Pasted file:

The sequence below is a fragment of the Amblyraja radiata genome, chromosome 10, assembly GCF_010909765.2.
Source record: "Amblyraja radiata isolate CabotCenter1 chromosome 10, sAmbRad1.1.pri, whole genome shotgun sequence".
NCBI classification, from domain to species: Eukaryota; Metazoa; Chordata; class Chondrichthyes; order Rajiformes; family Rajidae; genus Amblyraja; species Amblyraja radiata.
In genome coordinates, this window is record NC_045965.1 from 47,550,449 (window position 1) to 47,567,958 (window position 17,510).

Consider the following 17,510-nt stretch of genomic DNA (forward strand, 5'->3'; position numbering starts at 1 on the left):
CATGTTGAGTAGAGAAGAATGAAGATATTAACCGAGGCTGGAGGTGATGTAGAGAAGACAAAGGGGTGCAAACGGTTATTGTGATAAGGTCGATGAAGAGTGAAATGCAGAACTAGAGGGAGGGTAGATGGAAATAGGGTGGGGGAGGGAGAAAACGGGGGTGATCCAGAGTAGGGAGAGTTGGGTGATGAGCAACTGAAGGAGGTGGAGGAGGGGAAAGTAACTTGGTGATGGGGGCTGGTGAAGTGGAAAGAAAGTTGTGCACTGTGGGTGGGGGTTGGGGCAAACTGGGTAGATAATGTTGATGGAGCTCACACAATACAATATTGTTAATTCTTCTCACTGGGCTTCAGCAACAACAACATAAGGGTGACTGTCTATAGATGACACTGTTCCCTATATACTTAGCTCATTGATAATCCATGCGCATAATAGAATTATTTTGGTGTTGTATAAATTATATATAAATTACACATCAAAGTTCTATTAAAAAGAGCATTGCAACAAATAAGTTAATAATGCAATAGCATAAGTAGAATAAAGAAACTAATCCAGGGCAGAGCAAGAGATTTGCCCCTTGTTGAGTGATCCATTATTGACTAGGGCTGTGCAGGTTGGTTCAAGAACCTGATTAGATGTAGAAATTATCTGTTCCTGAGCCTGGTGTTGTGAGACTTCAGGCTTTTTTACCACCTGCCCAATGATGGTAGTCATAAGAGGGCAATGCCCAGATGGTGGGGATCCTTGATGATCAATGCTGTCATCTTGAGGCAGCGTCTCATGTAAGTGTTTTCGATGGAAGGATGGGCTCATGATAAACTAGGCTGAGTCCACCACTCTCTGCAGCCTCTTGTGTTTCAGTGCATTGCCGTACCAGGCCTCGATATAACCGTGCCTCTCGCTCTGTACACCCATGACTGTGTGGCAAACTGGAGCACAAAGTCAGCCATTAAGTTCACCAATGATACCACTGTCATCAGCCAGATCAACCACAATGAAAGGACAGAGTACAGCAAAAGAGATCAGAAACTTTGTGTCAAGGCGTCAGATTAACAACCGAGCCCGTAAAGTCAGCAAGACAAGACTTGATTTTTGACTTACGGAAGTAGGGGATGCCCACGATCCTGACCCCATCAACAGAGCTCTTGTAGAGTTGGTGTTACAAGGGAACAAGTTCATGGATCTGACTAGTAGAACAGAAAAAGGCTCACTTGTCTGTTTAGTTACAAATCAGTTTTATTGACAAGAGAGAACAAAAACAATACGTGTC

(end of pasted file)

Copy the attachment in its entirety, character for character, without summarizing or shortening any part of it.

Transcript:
The sequence below is a fragment of the Amblyraja radiata genome, chromosome 10, assembly GCF_010909765.2.
Source record: "Amblyraja radiata isolate CabotCenter1 chromosome 10, sAmbRad1.1.pri, whole genome shotgun sequence".
NCBI classification, from domain to species: Eukaryota; Metazoa; Chordata; class Chondrichthyes; order Rajiformes; family Rajidae; genus Amblyraja; species Amblyraja radiata.
In genome coordinates, this window is record NC_045965.1 from 47,550,449 (window position 1) to 47,567,958 (window position 17,510).

Consider the following 17,510-nt stretch of genomic DNA (forward strand, 5'->3'; position numbering starts at 1 on the left):
CATGTTGAGTAGAGAAGAATGAAGATATTAACCGAGGCTGGAGGTGATGTAGAGAAGACAAAGGGGTGCAAACGGTTATTGTGATAAGGTCGATGAAGAGTGAAATGCAGAACTAGAGGGAGGGTAGATGGAAATAGGGTGGGGGAGGGAGAAAACGGGGGTGATCCAGAGTAGGGAGAGTTGGGTGATGAGCAACTGAAGGAGGTGGAGGAGGGGAAAGTAACTTGGTGATGGGGGCTGGTGAAGTGGAAAGAAAGTTGTGCACTGTGGGTGGGGGTTGGGGCAAACTGGGTAGATAATGTTGATGGAGCTCACACAATACAATATTGTTAATTCTTCTCACTGGGCTTCAGCAACAACAACATAAGGGTGACTGTCTATAGATGACACTGTTCCCTATATACTTAGCTCATTGATAATCCATGCGCATAATAGAATTATTTTGGTGTTGTATAAATTATATATAAATTACACATCAAAGTTCTATTAAAAAGAGCATTGCAACAAATAAGTTAATAATGCAATAGCATAAGTAGAATAAAGAAACTAATCCAGGGCAGAGCAAGAGATTTGCCCCTTGTTGAGTGATCCATTATTGACTAGGGCTGTGCAGGTTGGTTCAAGAACCTGATTAGATGTAGAAATTATCTGTTCCTGAGCCTGGTGTTGTGAGACTTCAGGCTTTTTTACCACCTGCCCAATGATGGTAGTCATAAGAGGGCAATGCCCAGATGGTGGGGATCCTTGATGATCAATGCTGTCATCTTGAGGCAGCGTCTCATGTAAGTGTTTTCGATGGAAGGATGGGCTCATGATAAACTAGGCTGAGTCCACCACTCTCTGCAGCCTCTTGTGTTTCAGTGCATTGCCGTACCAGGCCTCGATATAACCGTGCCTCTCGCTCTGTACACCCATGACTGTGTGGCAAACTGGAGCACAAAGTCAGCCATTAAGTTCACCAATGATACCACTGTCATCAGCCAGATCAACCACAATGAAAGGACAGAGTACAGCAAAAGAGATCAGAAACTTTGTGTCAAGGCGTCAGATTAACAACCGAGCCCGTAAAGTCAGCAAGACAAGACTTGATTTTTGACTTACGGAAGTAGGGGATGCCCACGATCCTGACCCCATCAACAGAGCTCTTGTAGAGTTGGTGTTACAAGGGAACAAGTTCATGGATCTGACTAGTAGAACAGAAAAAGGCTCACTTGTCTGTTTAGTTACAAATCAGTTTTATTGACAAGAGAGAACAAAAACAATACGTGTC